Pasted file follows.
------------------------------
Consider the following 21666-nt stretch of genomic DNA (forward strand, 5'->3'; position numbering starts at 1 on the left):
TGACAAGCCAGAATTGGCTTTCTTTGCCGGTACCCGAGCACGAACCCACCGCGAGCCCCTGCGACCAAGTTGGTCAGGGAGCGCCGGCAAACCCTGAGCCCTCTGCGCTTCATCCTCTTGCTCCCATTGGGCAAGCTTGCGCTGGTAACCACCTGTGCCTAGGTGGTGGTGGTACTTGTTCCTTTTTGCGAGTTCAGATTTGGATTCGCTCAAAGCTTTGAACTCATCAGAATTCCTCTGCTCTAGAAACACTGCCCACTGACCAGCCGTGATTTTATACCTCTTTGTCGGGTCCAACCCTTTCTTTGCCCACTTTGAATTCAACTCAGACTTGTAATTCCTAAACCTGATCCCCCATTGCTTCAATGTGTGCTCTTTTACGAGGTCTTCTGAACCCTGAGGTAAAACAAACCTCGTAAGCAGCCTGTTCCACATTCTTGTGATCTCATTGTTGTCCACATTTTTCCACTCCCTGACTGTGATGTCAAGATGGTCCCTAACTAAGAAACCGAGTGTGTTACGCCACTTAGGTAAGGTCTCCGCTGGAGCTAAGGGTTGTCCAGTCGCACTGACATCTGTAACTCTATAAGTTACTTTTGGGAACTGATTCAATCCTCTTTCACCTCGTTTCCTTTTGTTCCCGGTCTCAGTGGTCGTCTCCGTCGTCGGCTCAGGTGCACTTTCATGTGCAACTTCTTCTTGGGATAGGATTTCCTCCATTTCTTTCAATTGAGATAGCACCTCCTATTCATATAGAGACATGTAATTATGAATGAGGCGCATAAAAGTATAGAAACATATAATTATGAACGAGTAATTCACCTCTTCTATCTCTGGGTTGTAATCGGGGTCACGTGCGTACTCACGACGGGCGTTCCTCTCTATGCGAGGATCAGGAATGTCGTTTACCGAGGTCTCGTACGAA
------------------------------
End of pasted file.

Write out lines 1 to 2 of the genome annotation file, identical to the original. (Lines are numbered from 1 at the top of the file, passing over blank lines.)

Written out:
Consider the following 21666-nt stretch of genomic DNA (forward strand, 5'->3'; position numbering starts at 1 on the left):
TGACAAGCCAGAATTGGCTTTCTTTGCCGGTACCCGAGCACGAACCCACCGCGAGCCCCTGCGACCAAGTTGGTCAGGGAGCGCCGGCAAACCCTGAGCCCTCTGCGCTTCATCCTCTTGCTCCCATTGGGCAAGCTTGCGCTGGTAACCACCTGTGCCTAGGTGGTGGTGGTACTTGTTCCTTTTTGCGAGTTCAGATTTGGATTCGCTCAAAGCTTTGAACTCATCAGAATTCCTCTGCTCTAGAAACACTGCCCACTGACCAGCCGTGATTTTATACCTCTTTGTCGGGTCCAACCCTTTCTTTGCCCACTTTGAATTCAACTCAGACTTGTAATTCCTAAACCTGATCCCCCATTGCTTCAATGTGTGCTCTTTTACGAGGTCTTCTGAACCCTGAGGTAAAACAAACCTCGTAAGCAGCCTGTTCCACATTCTTGTGATCTCATTGTTGTCCACATTTTTCCACTCCCTGACTGTGATGTCAAGATGGTCCCTAACTAAGAAACCGAGTGTGTTACGCCACTTAGGTAAGGTCTCCGCTGGAGCTAAGGGTTGTCCAGTCGCACTGACATCTGTAACTCTATAAGTTACTTTTGGGAACTGATTCAATCCTCTTTCACCTCGTTTCCTTTTGTTCCCGGTCTCAGTGGTCGTCTCCGTCGTCGGCTCAGGTGCACTTTCATGTGCAACTTCTTCTTGGGATAGGATTTCCTCCATTTCTTTCAATTGAGATAGCACCTCCTATTCATATAGAGACATGTAATTATGAATGAGGCGCATAAAAGTATAGAAACATATAATTATGAACGAGTAATTCACCTCTTCTATCTCTGGGTTGTAATCGGGGTCACGTGCGTACTCACGACGGGCGTTCCTCTCTATGCGAGGATCAGGAATGTCGTTTACCGAGGTCTCGTACGAA